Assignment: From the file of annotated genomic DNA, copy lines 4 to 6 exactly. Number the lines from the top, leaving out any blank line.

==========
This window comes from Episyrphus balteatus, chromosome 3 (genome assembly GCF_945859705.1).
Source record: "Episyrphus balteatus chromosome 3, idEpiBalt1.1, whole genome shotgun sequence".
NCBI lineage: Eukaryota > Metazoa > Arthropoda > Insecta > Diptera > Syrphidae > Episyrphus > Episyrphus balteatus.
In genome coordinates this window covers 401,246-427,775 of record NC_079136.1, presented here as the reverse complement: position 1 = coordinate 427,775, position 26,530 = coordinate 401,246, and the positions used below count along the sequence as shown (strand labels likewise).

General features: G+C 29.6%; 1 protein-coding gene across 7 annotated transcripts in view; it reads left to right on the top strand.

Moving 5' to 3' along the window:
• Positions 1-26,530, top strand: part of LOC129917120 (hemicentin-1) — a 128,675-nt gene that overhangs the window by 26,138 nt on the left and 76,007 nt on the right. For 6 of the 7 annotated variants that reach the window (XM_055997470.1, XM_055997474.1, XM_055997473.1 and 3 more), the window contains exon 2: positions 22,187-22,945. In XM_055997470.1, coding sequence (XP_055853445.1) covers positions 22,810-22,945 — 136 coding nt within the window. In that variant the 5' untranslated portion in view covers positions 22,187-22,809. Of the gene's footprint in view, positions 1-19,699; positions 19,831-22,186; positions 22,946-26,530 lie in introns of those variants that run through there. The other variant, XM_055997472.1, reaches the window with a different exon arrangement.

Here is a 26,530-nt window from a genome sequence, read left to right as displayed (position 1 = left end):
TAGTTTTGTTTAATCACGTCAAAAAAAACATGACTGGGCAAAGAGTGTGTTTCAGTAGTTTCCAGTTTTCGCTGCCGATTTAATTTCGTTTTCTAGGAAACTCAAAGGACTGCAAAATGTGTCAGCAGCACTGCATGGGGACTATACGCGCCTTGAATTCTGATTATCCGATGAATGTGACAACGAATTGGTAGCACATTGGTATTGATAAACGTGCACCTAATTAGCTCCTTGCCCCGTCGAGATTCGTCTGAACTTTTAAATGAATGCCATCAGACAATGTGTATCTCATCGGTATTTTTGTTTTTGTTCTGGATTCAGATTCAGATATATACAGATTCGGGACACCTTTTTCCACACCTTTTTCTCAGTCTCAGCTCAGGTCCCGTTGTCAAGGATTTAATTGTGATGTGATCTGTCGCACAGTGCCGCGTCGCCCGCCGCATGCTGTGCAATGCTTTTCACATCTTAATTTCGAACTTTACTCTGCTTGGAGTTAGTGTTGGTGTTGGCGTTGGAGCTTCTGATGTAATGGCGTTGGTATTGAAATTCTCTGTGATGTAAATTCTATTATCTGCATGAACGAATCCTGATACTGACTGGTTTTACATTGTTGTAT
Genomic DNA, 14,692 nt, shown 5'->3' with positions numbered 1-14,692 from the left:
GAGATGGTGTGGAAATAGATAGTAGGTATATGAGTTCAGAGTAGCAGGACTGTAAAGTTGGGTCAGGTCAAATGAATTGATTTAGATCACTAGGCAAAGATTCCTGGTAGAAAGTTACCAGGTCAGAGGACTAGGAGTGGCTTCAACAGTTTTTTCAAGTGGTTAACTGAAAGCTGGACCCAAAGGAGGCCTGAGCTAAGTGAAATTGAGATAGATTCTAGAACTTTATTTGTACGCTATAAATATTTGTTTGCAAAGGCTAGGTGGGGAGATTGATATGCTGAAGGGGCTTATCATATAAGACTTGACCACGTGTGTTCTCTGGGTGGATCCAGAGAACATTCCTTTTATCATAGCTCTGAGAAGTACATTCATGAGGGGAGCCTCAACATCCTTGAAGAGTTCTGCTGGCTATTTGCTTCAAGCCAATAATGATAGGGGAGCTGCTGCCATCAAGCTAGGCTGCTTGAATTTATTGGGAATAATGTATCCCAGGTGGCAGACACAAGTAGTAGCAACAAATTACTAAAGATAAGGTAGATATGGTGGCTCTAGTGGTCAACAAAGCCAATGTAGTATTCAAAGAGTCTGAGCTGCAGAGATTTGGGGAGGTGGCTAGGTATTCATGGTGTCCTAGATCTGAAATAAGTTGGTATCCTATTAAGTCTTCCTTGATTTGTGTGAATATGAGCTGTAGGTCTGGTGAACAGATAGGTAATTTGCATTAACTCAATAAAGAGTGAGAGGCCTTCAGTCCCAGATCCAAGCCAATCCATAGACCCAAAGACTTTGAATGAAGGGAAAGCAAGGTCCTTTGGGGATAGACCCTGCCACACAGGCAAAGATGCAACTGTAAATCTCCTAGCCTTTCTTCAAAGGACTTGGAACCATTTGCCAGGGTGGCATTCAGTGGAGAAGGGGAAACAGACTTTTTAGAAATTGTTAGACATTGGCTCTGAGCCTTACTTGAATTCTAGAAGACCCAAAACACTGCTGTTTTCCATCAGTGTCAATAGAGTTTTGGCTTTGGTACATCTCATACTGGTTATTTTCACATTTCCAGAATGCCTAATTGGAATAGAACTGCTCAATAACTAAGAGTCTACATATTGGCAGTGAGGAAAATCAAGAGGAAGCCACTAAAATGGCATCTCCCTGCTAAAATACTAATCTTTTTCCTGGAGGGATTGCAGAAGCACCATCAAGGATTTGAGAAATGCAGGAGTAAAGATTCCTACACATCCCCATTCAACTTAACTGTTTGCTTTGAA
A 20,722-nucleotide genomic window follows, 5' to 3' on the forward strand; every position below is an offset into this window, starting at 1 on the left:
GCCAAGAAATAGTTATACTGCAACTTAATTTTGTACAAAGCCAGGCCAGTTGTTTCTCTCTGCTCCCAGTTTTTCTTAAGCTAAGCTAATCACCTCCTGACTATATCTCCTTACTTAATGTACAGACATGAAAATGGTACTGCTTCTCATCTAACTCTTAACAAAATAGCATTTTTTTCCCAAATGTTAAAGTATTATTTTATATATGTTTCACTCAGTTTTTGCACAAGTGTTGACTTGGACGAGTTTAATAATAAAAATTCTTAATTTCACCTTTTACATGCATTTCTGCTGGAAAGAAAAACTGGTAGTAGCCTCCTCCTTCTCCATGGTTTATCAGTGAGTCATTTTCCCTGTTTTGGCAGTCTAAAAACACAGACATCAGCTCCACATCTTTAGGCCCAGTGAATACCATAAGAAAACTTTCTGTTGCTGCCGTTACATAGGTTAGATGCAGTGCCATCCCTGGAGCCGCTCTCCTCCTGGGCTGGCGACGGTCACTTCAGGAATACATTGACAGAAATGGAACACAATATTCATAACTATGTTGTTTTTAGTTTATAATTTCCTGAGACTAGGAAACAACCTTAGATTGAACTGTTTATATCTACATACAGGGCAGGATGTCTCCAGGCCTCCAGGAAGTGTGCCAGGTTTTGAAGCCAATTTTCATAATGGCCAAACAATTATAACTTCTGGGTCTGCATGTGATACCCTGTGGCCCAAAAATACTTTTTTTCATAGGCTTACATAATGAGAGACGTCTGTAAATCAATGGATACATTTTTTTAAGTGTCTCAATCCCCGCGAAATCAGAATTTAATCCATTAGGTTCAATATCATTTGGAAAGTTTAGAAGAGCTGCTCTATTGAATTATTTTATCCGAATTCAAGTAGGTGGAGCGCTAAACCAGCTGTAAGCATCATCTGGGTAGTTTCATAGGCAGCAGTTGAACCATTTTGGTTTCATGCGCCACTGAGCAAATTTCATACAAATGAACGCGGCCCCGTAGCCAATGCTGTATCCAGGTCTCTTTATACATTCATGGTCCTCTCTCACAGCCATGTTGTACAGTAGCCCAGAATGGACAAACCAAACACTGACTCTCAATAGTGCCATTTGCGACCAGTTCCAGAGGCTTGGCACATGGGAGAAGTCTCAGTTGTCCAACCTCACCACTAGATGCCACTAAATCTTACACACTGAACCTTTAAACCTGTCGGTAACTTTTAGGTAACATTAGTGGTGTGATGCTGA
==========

In genome coordinates this window covers 401,246-427,775 of record NC_079136.1, presented here as the reverse complement: position 1 = coordinate 427,775, position 26,530 = coordinate 401,246, and the positions used below count along the sequence as shown (strand labels likewise).

General features: G+C 29.6%; 1 protein-coding gene across 7 annotated transcripts in view; it reads left to right on the top strand.

Moving 5' to 3' along the window: